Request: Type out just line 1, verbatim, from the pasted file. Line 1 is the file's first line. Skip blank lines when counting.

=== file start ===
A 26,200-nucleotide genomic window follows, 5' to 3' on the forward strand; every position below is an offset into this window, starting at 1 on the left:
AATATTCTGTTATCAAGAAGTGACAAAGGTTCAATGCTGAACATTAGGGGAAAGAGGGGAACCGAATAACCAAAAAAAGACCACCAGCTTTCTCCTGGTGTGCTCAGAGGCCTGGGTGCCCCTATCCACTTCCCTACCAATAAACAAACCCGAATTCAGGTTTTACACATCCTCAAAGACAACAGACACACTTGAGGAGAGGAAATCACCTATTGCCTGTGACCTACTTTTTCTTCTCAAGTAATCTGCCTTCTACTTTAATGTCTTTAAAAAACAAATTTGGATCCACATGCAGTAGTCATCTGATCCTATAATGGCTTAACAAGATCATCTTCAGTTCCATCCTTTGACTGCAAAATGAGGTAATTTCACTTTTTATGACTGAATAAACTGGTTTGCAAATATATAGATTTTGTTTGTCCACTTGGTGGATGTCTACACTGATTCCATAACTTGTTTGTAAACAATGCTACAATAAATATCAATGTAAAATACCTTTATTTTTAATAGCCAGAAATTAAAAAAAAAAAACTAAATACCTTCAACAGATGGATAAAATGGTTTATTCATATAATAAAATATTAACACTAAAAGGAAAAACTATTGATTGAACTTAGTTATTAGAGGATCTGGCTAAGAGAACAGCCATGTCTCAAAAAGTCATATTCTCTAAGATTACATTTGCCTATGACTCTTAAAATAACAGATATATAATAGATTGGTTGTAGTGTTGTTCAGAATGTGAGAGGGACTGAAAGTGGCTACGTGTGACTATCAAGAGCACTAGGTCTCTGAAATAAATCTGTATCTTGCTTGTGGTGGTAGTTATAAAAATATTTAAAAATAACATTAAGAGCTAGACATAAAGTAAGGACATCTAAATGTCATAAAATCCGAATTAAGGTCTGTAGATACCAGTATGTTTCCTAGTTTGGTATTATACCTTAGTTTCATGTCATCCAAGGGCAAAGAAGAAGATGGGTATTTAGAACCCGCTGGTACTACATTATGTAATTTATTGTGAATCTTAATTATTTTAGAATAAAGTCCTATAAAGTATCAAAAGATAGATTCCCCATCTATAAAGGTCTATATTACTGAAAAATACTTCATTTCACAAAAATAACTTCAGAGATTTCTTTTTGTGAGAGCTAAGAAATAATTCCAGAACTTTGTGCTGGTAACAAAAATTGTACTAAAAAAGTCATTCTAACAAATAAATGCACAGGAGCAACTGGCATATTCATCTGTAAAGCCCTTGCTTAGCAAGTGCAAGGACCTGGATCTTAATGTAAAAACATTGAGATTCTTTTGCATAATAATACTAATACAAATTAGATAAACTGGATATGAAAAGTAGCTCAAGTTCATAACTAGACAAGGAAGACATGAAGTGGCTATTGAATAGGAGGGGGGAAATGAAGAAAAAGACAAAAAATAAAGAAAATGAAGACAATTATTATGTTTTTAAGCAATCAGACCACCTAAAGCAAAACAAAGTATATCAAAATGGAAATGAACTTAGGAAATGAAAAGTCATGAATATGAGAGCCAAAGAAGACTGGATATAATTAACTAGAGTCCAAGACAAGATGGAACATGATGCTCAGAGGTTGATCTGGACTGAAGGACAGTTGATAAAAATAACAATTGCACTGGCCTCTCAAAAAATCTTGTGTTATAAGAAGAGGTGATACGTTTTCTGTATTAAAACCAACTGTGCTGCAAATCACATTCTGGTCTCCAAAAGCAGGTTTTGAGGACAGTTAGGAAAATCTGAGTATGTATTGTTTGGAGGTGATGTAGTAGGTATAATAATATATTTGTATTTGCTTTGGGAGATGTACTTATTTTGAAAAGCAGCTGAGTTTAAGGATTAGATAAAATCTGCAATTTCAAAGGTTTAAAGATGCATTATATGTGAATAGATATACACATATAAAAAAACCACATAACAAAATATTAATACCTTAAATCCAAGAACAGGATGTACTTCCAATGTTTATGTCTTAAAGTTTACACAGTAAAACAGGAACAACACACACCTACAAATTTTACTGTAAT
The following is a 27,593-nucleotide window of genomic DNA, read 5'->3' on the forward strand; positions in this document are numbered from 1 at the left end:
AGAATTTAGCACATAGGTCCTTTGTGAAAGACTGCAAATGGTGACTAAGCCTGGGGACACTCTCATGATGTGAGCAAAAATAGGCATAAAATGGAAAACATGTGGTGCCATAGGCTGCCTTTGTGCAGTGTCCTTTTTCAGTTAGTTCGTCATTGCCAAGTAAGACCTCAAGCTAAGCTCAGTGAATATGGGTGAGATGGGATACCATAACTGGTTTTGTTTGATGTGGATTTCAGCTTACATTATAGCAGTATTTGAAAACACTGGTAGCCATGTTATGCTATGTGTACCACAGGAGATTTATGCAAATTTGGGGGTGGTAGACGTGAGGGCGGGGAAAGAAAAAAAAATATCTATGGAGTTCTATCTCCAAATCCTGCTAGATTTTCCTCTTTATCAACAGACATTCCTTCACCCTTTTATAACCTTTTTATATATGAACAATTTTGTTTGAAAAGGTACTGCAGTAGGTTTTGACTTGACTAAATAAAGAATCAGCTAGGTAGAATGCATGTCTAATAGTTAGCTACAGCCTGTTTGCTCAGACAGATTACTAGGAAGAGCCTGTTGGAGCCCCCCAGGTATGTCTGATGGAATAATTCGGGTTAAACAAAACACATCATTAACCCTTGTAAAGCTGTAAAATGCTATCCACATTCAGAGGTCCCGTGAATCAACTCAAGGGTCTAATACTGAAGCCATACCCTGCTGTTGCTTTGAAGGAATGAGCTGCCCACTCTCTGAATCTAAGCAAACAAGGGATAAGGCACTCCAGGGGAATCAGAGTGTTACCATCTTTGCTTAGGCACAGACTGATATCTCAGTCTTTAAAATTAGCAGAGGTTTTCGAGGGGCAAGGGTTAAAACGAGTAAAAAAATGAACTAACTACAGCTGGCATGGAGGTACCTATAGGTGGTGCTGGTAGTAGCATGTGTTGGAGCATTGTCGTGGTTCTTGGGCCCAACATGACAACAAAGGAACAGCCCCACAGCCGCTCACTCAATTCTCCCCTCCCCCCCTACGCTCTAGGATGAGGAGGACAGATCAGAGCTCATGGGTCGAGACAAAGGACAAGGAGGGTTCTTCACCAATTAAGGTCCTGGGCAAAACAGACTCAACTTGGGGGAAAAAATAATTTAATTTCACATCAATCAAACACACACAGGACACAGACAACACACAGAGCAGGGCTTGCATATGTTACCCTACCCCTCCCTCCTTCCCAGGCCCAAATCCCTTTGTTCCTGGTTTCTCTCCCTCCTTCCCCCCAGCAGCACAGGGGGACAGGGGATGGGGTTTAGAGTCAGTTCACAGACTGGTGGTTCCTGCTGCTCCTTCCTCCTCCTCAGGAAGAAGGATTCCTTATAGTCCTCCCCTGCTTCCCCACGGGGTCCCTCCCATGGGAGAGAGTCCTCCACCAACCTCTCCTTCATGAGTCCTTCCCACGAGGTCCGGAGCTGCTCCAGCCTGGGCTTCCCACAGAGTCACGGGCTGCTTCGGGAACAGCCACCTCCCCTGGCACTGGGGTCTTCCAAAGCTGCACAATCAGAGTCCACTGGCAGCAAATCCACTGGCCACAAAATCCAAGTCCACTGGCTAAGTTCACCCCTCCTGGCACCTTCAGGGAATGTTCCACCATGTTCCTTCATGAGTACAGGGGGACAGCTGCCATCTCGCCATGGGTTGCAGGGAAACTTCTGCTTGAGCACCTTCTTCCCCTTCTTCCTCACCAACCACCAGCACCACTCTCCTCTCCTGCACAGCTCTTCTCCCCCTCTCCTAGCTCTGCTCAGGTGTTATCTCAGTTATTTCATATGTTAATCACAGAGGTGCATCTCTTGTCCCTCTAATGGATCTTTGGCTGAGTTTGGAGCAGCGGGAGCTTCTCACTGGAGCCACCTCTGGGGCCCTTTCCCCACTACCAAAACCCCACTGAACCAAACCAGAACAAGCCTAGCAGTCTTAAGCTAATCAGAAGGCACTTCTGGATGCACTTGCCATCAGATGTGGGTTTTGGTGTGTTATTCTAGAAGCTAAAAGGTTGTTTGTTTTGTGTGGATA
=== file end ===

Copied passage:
A 26,200-nucleotide genomic window follows, 5' to 3' on the forward strand; every position below is an offset into this window, starting at 1 on the left: